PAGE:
Council cab and private hire crackdown forces 48 vehicles off the road

Licensing officers from Liverpool City Council served suspension notices on the 48 vehicles during the month following routine inspections. Tony McDonough reports

Taxis
Licensing officers from Liverpool City Council carrying out routine taxi inspections

 

Almost 50 taxis and private hire cars were ordered off Liverpools roads in March in a crackdown on defective vehicles.

Licensing officers from Liverpool City Council served suspension notices on 48 vehicles during the month following routine inspections. Cabs were taken off the road for a variety of breaches, including unsafe tyres, dented and damaged bodywork – including sharp and dangerous edges and unhygienic interiors.

A further 45 vehicles were issued with defect notices for minor faults and ordered to make repairs within seven days. In total, 25 of the cabs taken off the road were licensed in Liverpool whilst 23 were licensed with other local authorities.

Valuable service

City manager Kevin Johnson said: “The taxi and private hire industry plays an important part in Liverpool’s local economy and provides an extremely valuable service to the public. People who visit, live or work in Liverpool have the right to travel around the city in safety and be secure in the knowledge that they are not being ripped off.”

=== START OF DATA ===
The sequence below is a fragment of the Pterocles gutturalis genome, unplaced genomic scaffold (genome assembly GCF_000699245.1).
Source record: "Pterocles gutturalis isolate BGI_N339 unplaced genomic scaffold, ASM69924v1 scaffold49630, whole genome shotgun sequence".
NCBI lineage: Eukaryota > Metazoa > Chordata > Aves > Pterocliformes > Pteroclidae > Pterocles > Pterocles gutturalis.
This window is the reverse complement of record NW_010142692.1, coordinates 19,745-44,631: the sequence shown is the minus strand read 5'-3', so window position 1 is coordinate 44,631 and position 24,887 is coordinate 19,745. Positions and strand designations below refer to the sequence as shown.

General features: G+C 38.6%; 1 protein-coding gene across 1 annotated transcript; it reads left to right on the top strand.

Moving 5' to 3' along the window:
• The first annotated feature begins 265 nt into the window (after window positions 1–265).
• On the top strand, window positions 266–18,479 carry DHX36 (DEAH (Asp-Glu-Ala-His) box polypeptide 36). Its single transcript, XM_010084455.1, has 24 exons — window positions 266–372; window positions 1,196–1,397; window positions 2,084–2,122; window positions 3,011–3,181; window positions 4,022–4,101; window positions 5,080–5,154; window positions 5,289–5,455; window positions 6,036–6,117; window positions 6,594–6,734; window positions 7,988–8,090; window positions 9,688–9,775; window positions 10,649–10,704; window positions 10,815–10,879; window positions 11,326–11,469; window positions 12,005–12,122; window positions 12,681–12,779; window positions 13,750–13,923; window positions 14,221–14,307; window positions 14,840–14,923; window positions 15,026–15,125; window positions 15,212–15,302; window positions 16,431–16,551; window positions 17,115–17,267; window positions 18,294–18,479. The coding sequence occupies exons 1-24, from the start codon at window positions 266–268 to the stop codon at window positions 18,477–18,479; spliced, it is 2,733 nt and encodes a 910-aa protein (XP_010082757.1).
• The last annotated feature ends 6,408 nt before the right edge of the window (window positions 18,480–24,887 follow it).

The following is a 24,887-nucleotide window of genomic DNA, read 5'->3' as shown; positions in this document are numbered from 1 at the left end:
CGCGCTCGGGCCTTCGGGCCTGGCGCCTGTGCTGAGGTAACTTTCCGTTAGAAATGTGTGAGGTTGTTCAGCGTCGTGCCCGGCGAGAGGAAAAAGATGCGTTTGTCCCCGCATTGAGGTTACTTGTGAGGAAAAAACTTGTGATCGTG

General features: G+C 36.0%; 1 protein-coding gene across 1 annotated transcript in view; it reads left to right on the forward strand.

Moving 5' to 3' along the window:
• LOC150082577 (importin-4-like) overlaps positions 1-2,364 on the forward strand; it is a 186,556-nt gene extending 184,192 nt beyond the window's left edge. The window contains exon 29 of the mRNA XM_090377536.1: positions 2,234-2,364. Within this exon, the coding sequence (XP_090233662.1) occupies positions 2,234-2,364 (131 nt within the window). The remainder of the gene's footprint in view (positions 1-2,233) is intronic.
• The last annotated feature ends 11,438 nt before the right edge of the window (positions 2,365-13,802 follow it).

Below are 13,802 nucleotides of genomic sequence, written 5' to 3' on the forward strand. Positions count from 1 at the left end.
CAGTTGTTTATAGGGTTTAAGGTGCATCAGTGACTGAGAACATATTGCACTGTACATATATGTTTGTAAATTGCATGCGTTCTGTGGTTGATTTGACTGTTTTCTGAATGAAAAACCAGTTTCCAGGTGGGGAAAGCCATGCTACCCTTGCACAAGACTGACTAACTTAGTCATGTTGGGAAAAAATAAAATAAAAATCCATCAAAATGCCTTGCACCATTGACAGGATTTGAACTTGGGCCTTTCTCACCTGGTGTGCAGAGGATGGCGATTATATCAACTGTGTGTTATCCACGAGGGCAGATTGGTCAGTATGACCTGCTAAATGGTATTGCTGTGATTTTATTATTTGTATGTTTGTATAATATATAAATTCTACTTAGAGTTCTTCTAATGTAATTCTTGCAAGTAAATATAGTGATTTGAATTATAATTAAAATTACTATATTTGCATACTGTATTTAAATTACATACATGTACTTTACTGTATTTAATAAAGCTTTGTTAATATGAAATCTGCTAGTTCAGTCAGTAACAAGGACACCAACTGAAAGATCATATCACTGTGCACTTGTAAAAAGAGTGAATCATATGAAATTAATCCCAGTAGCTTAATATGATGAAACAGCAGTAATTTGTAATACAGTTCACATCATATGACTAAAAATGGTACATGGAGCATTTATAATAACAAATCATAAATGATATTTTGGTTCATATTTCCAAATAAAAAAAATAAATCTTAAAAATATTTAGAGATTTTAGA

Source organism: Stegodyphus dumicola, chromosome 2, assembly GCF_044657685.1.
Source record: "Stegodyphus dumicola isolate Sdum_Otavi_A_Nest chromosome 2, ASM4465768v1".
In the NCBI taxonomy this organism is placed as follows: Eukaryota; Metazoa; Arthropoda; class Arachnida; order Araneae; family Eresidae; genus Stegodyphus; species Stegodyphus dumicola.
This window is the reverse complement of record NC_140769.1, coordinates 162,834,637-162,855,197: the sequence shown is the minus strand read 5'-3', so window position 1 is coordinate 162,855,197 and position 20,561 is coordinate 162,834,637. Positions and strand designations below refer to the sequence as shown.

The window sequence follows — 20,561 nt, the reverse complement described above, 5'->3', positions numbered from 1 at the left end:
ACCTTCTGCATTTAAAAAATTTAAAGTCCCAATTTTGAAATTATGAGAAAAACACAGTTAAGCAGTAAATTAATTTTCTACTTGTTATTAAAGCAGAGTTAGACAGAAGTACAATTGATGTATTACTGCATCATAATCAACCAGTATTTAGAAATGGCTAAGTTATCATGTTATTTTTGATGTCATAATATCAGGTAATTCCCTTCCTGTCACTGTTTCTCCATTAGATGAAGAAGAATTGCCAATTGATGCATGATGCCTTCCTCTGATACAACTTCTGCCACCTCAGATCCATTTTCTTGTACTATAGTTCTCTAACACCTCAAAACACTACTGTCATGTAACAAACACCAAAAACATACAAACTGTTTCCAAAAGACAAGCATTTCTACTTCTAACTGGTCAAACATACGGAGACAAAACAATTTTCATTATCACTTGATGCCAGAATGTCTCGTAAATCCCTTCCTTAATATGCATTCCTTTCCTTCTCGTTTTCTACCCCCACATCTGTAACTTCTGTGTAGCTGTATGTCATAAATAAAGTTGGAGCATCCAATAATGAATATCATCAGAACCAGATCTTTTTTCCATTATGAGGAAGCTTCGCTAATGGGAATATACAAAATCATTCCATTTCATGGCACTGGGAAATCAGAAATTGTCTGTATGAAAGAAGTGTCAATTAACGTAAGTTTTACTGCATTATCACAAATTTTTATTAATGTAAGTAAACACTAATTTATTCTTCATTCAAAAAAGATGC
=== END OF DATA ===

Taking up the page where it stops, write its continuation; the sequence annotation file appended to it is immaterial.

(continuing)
The city council has pledged to protect the public through a series of ongoing safety campaigns, which include the crackdown on unsafe cabs. Licensing officers are also working to prevent unscrupulous drivers breaking the rules through plying for hire (private hire driver’s that pick up passengers off the street who have not pre-booked the journey), cherry-picking fares and failing to use their meters, particularly on match days.

Plying for hire

At the recent Liverpool home game against Tottenham Hotspur, three private hire drivers were reported for plying for hire without a licence to do so. Throughout March, a further 37 drivers were given written warnings for violations such as not wearing their badges, not having their taxi licence plates fixed properly and failing to act in a civil manner.

The offending drivers came from Liverpool and surrounding boroughs such as Sefton, Knowsley and the Wirral but some who were caught came from as far away as Wolverhampton.

While 15 drivers were prosecuted by the council for offences such as plying for hire, the city council’s licensing committee also revoked one private hire driver’s licence for drink-driving offences.

Mr Johnson added: “Thankfully the vast majority of our drivers play by the rules and provide a first-class service, but the message to anyone who thinks they can come to Liverpool and flaunt the rules is – you will be caught.”

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